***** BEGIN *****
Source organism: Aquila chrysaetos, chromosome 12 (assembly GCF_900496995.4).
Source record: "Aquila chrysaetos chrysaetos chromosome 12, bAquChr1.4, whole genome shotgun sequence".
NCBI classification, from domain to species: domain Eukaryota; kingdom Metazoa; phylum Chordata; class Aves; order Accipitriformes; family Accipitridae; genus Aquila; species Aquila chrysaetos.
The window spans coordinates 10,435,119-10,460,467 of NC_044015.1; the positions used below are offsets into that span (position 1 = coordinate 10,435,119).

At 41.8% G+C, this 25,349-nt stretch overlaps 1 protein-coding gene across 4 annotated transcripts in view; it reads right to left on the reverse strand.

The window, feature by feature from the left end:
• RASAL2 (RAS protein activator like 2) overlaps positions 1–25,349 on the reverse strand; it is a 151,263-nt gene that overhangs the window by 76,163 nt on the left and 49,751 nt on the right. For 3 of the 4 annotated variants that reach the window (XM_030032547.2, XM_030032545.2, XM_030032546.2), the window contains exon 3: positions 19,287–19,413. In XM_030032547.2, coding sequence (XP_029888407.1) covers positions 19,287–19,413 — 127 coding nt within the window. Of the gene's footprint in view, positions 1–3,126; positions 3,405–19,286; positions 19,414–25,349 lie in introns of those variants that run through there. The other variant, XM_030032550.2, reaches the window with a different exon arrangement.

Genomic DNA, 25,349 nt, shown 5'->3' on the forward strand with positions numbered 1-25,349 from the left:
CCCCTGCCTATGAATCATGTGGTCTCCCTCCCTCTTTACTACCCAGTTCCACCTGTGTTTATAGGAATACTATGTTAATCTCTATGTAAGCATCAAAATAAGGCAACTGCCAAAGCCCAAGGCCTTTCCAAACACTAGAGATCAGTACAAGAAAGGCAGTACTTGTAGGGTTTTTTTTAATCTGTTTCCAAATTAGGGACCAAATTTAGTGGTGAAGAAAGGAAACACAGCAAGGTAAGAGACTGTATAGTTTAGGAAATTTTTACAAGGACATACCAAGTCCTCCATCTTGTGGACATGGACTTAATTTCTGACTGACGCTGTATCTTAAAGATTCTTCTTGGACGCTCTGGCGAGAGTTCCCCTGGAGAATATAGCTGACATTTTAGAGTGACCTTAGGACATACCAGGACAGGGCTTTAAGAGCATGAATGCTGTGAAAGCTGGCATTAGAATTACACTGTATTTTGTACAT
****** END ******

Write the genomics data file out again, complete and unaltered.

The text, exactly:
Source organism: Aquila chrysaetos, chromosome 12 (assembly GCF_900496995.4).
Source record: "Aquila chrysaetos chrysaetos chromosome 12, bAquChr1.4, whole genome shotgun sequence".
NCBI classification, from domain to species: domain Eukaryota; kingdom Metazoa; phylum Chordata; class Aves; order Accipitriformes; family Accipitridae; genus Aquila; species Aquila chrysaetos.
The window spans coordinates 10,435,119-10,460,467 of NC_044015.1; the positions used below are offsets into that span (position 1 = coordinate 10,435,119).

At 41.8% G+C, this 25,349-nt stretch overlaps 1 protein-coding gene across 4 annotated transcripts in view; it reads right to left on the reverse strand.

The window, feature by feature from the left end:
• RASAL2 (RAS protein activator like 2) overlaps positions 1–25,349 on the reverse strand; it is a 151,263-nt gene that overhangs the window by 76,163 nt on the left and 49,751 nt on the right. For 3 of the 4 annotated variants that reach the window (XM_030032547.2, XM_030032545.2, XM_030032546.2), the window contains exon 3: positions 19,287–19,413. In XM_030032547.2, coding sequence (XP_029888407.1) covers positions 19,287–19,413 — 127 coding nt within the window. Of the gene's footprint in view, positions 1–3,126; positions 3,405–19,286; positions 19,414–25,349 lie in introns of those variants that run through there. The other variant, XM_030032550.2, reaches the window with a different exon arrangement.

Genomic DNA, 25,349 nt, shown 5'->3' on the forward strand with positions numbered 1-25,349 from the left:
CCCCTGCCTATGAATCATGTGGTCTCCCTCCCTCTTTACTACCCAGTTCCACCTGTGTTTATAGGAATACTATGTTAATCTCTATGTAAGCATCAAAATAAGGCAACTGCCAAAGCCCAAGGCCTTTCCAAACACTAGAGATCAGTACAAGAAAGGCAGTACTTGTAGGGTTTTTTTTAATCTGTTTCCAAATTAGGGACCAAATTTAGTGGTGAAGAAAGGAAACACAGCAAGGTAAGAGACTGTATAGTTTAGGAAATTTTTACAAGGACATACCAAGTCCTCCATCTTGTGGACATGGACTTAATTTCTGACTGACGCTGTATCTTAAAGATTCTTCTTGGACGCTCTGGCGAGAGTTCCCCTGGAGAATATAGCTGACATTTTAGAGTGACCTTAGGACATACCAGGACAGGGCTTTAAGAGCATGAATGCTGTGAAAGCTGGCATTAGAATTACACTGTATTTTGTACAT